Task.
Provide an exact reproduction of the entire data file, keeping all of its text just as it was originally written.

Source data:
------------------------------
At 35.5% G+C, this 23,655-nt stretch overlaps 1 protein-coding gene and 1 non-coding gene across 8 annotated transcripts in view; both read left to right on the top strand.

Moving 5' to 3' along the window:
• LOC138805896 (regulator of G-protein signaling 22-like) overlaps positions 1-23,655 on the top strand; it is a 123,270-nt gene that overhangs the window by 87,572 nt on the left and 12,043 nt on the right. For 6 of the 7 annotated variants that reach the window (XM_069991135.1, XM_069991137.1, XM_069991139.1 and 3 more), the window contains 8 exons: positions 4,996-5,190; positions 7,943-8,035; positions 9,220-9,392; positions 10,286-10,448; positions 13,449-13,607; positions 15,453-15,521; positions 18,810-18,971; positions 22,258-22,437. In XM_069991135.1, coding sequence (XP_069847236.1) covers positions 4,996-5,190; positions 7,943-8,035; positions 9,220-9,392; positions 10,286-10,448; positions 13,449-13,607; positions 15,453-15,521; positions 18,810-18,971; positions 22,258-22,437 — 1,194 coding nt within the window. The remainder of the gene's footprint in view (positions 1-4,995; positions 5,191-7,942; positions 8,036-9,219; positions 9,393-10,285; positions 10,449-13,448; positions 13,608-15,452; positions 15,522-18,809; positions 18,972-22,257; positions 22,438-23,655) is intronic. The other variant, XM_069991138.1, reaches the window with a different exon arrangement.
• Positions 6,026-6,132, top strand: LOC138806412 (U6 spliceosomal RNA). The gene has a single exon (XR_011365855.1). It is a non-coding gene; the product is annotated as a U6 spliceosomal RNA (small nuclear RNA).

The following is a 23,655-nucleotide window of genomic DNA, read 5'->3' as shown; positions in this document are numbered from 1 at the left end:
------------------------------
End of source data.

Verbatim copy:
At 35.5% G+C, this 23,655-nt stretch overlaps 1 protein-coding gene and 1 non-coding gene across 8 annotated transcripts in view; both read left to right on the top strand.

Moving 5' to 3' along the window:
• LOC138805896 (regulator of G-protein signaling 22-like) overlaps positions 1-23,655 on the top strand; it is a 123,270-nt gene that overhangs the window by 87,572 nt on the left and 12,043 nt on the right. For 6 of the 7 annotated variants that reach the window (XM_069991135.1, XM_069991137.1, XM_069991139.1 and 3 more), the window contains 8 exons: positions 4,996-5,190; positions 7,943-8,035; positions 9,220-9,392; positions 10,286-10,448; positions 13,449-13,607; positions 15,453-15,521; positions 18,810-18,971; positions 22,258-22,437. In XM_069991135.1, coding sequence (XP_069847236.1) covers positions 4,996-5,190; positions 7,943-8,035; positions 9,220-9,392; positions 10,286-10,448; positions 13,449-13,607; positions 15,453-15,521; positions 18,810-18,971; positions 22,258-22,437 — 1,194 coding nt within the window. The remainder of the gene's footprint in view (positions 1-4,995; positions 5,191-7,942; positions 8,036-9,219; positions 9,393-10,285; positions 10,449-13,448; positions 13,608-15,452; positions 15,522-18,809; positions 18,972-22,257; positions 22,438-23,655) is intronic. The other variant, XM_069991138.1, reaches the window with a different exon arrangement.
• Positions 6,026-6,132, top strand: LOC138806412 (U6 spliceosomal RNA). The gene has a single exon (XR_011365855.1). It is a non-coding gene; the product is annotated as a U6 spliceosomal RNA (small nuclear RNA).

The following is a 23,655-nucleotide window of genomic DNA, read 5'->3' as shown; positions in this document are numbered from 1 at the left end: